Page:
Math Bingo | Second Grade

Math ActivitiesA revised version of Bingo makes up this fun math activity. To create your own game, you’ll need:

  • White cardstock or small pieces of white posterboard (about 8″ x 10″) – one for each student
  • Marker
  • Ruler 
  • 3″ x 5″ cards

With your pen and ruler, divide each piece of cardstock or posterboard into 16 squares. To do this, draw three vertical lines across the page, then draw three more horizontally.

On each square, write the answer to a math fact. You could use addition, subtraction, multiplication, or division facts. For example, if your children are learning their 4s in multiplication, write down one product in each square, such as 4, 8, 12, 16, 20, and so on. Mix the numbers up among the squares and repeat some numbers, if necessary.

On each 3″ x 5″ card, write one math problem. In the example above, one card would say “4 x 0”, another “4 x 1”, another “4 x 2”, etc.

To play: Provide each child with buttons or pennies to use as markers. Put the 3″ x 5″ cards in a box or paper bag and mix them up. Draw out one card and read it aloud. Children look over their cards for the correct answer to the problem. If they have the answer, he puts a marker on that square. If repeated answers are used on the student cards, include repeated questions on the parent cards. The student, then, may only place one marker on an answer per turn. The first student to place four markers in a row, either vertically or horizontally, wins!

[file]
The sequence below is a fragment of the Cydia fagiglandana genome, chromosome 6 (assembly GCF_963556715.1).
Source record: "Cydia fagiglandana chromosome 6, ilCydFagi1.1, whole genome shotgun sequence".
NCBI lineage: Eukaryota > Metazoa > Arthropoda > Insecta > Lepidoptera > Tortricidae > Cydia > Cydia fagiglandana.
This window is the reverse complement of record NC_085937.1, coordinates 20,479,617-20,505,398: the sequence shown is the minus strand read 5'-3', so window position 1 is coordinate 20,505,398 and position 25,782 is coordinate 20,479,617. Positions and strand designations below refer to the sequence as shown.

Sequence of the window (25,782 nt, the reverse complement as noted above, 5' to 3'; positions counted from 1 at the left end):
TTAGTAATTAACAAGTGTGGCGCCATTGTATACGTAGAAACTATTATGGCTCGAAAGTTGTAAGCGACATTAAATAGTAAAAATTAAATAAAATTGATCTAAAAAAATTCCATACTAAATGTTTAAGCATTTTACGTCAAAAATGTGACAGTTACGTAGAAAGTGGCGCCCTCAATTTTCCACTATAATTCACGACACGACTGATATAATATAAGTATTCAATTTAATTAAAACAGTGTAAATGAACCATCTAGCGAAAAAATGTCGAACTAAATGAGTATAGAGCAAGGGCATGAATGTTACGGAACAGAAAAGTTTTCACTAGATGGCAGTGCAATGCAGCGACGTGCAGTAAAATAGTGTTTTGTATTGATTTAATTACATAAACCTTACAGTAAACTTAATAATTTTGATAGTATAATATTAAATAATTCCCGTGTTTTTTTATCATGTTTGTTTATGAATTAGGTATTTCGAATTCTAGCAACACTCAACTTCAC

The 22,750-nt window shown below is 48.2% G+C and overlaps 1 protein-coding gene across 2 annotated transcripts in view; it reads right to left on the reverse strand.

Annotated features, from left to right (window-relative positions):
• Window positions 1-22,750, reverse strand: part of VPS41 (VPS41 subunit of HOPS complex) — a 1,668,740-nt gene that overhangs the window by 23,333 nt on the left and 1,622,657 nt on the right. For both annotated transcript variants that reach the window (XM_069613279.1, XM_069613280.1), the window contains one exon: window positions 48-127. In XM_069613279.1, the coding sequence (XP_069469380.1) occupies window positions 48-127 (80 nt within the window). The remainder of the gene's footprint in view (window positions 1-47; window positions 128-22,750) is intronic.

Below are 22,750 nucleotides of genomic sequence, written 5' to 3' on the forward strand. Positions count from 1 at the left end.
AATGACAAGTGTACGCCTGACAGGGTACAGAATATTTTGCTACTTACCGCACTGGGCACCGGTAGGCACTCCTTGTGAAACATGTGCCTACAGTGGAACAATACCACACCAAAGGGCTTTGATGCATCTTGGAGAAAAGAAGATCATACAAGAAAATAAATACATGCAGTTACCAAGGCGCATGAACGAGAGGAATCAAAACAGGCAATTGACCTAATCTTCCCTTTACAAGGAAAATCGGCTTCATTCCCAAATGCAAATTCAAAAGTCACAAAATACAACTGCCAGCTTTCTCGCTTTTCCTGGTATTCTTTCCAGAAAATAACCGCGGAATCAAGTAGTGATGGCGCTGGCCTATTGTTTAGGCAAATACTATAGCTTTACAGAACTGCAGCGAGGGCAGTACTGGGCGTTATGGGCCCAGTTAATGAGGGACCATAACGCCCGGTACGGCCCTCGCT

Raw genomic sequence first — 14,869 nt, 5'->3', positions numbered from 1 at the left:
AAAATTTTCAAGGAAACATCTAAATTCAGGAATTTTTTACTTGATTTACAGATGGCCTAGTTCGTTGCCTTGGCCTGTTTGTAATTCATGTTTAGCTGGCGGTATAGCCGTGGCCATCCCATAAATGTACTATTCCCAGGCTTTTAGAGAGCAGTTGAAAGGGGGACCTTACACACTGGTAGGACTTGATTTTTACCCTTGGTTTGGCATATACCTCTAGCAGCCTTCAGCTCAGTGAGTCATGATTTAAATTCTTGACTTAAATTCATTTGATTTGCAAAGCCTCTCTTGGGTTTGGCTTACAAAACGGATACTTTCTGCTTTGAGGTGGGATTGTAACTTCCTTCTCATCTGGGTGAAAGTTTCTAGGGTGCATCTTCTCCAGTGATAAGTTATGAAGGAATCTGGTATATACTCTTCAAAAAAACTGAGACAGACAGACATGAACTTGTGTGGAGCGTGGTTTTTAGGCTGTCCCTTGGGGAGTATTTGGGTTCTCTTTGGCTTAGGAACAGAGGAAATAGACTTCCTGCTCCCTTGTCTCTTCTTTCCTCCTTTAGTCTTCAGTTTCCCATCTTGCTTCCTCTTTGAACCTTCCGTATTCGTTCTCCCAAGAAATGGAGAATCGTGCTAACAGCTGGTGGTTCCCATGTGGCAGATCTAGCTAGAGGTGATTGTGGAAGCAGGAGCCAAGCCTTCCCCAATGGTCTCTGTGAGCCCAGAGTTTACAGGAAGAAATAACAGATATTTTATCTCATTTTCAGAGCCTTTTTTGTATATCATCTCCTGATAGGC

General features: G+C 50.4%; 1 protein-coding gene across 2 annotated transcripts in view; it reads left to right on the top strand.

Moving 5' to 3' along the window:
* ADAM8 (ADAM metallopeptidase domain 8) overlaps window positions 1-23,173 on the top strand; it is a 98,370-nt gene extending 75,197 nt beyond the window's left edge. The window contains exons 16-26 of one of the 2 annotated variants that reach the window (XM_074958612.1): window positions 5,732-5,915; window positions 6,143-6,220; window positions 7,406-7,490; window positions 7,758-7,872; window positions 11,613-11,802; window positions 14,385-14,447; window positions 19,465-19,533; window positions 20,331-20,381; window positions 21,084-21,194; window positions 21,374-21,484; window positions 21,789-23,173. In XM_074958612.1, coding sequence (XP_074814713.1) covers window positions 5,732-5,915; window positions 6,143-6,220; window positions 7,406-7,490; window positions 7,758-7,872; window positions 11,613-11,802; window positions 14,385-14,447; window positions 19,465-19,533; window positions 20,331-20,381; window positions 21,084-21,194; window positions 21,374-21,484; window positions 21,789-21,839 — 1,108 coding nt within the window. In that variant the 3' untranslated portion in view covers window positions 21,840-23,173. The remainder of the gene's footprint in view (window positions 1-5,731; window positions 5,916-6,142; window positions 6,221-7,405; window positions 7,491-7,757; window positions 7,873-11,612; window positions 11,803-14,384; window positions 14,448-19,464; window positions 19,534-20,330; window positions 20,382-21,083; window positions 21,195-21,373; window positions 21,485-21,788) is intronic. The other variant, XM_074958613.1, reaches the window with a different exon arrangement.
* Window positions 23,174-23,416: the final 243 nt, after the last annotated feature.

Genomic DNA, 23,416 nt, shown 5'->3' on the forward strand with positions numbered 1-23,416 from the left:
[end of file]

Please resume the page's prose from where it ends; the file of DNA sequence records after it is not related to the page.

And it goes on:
If you are pressed for time and can’t make the game yourself, have your students create their own playing boards. Give each student a piece of cardstock and have him or her draw the vertical and horizontal lines, creating the grid. Write the possible answers on the blackboard, and instruct them to choose one number to write in each square. Draw the first question card, and let the game begin!

Additional Ideas:

To make the playing cards more durable, consider laminating them or covering them with clear contact paper.

To continue the game after one round, have students trade cards and start again.

When enough math facts have been learned, practice them all in one game. By adding an additional horizontal and vertical line to your grid, you can expand it to consist of 25 squares. The questions you use can include several multiplication tables, or it might include both addition and subtraction facts. It might even be a combination of addition, subtraction, multiplication, and division facts.

Math Curriculum and Math Games by Smart Tutor

Photo by jimmiehomeschoolmom

Article by Samantha Bell



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